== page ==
[00:25:51] Andy Schneider: where did your journey in security start? How did it.

[00:25:57] Julie Chickillo: I have sort of a convoluted, path. I would say I have sort of a snake-like path in, into security. Um, I actually started out working for the Department of Justice. We, uh, we did environmental law and water law, things like that. And so actually had nothing to do with technology in the beginning. Uh, spent time as a paralegal, uh, right at the time they were starting to go to e-filing in the, industry. And so I ended up, running the e-filing database, mainly cuz I like to excel. At the time there was some thought that maybe liking Excel translated into being a person who can run a database. Um, but really enjoyed it. and then from there, I actually moved into, the IT audit industry very early on, uh, when audit was starting to do, um, IT audits and support of the financials. And so I got sort of. Up upfront, training for that and, and just really some great training at the state of Colorado where we looked at systems ranging from mainframe all the way to, just pre-cloud. Uh, we were just starting to get in the cloud at the time. and then, R uh, moved from audit into risk. So, uh, risk and compliance more from the, perspective of being the person who got audited, uh, by many federal agencies. And then also the emerging risk practice for the state of Colorado. it was also here where I got exposure to project management or like a project management office where we really started to think about, as a security team, how do you move security into earlier parts of the life? Uh, especially if you’re doing waterfall or, or very, very large projects, uh, that you might see in the federal or state arena. These projects could take anywhere from six months to two years and waiting to do security until the end, uh, was really detrimental. And we were having a lot of problems. And so that team at the state really worked hard to get, security into the life cycle of a very long project. So this was, leading up to. My move into, DevSecOps where I already, came to that philosophy, with the engineers saying like, Hey, let’s try and move security early, as early in the life cycle as possible. So when I had the opportunity, to help, uh, an emerging DevOps practice, and get, get security in there, it was already natural for me to be having those conversations. So that was a, it was a really great to be early on in. On the DevSecOps movement. our company even made everybody read the Phoenix Project, which was quite entertaining at the time. from, from there. Yeah, it’s classic. I know, could see every part of security. I’d worked with everybody in that book, uh, in my, in my life. Uh, and so from there I got to move to guild, where continue to build out. Devs got practice. And then moving more into some of the more modern practices that we’re starting to see emerge here, which I believe we’ll get into, such as security log, data lake, and what I believe to be an emerging practice between data, data ops, and privacy and security.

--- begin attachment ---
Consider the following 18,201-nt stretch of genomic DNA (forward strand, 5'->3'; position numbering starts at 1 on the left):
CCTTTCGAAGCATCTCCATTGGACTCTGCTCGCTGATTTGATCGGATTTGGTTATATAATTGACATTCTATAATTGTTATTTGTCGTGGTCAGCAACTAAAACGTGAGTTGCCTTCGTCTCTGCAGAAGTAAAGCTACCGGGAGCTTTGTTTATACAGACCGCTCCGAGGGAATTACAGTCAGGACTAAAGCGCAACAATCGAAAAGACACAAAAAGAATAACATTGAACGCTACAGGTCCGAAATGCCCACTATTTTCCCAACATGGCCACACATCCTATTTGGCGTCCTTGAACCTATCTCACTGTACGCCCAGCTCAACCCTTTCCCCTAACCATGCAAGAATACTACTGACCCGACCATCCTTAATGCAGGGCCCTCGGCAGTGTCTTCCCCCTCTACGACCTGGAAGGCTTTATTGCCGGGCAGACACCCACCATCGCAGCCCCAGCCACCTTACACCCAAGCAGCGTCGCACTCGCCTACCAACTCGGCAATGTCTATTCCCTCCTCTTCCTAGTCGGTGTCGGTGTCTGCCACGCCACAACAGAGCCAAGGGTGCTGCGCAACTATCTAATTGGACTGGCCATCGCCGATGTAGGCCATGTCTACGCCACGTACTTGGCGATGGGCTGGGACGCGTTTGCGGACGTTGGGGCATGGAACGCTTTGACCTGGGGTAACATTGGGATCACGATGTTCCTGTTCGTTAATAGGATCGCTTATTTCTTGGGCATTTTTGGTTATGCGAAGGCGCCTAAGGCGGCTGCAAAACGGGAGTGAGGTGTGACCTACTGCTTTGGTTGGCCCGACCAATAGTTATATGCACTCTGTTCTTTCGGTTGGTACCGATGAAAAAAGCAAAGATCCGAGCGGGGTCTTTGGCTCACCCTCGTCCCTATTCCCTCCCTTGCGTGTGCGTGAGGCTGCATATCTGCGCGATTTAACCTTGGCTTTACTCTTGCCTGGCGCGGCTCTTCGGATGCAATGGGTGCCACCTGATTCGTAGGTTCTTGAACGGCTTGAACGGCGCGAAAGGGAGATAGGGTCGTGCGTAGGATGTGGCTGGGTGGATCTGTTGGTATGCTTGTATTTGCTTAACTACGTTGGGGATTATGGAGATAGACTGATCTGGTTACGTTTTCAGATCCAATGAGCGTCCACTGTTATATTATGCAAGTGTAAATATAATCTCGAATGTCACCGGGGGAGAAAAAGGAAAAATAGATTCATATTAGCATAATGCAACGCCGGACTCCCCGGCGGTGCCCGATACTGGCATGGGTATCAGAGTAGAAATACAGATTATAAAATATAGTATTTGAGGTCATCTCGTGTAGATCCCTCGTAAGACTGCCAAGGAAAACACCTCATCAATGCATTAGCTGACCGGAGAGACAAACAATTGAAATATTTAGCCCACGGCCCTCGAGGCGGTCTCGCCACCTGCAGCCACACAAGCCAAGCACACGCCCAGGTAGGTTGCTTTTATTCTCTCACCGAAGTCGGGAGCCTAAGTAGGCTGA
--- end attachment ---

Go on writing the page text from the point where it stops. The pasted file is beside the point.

[00:28:54] Andy Schneider: Oh, that’s fascinating. So it sounds a little bit like not a planned career, it sounds like, uh, it more or less happened. Uh, is that right?

[00:29:03] Julie Chickillo: it was a mix of being in the right place at the right time and willing to take risk. And so every one of these moves where I moved into the next emerging practice, I definitely, uh, had to think about it. You know, I was moving into something I didn’t know anything about, being willing to try something new. so right place, right time, but also having the mindset of, I’m gonna take a risk and try.

[00:29:26] Andy Schneider: that’s super fascinating.

[00:29:27] Julie Chickillo: Yes, you had to be looking for the right door or window. I don’t think I know any Cecils who started out and said, I’m gonna be a CISO someday. I, I just don’t know anybody who was in college and said that, maybe now we’re starting to see some, some more career growth being built out in the industry and some more clear paths. I still think it’s not a clear path. I think there’s many, many ways to get there. but probably people at least saying, Hey, someday I want to be a ci.

[00:29:53] Andy Schneider: let’s talk about your background. So you have that legal background. Um, you went from legal to audit, and then over to risk. So did that legal background and that audit. Background help you, because somehow for me, very often I hear from other Caesars or security teams like DevSecOps and legal or DevSecOps in audit are like, like on the opposite side. So how do you solve that or do you even see that, problem between them?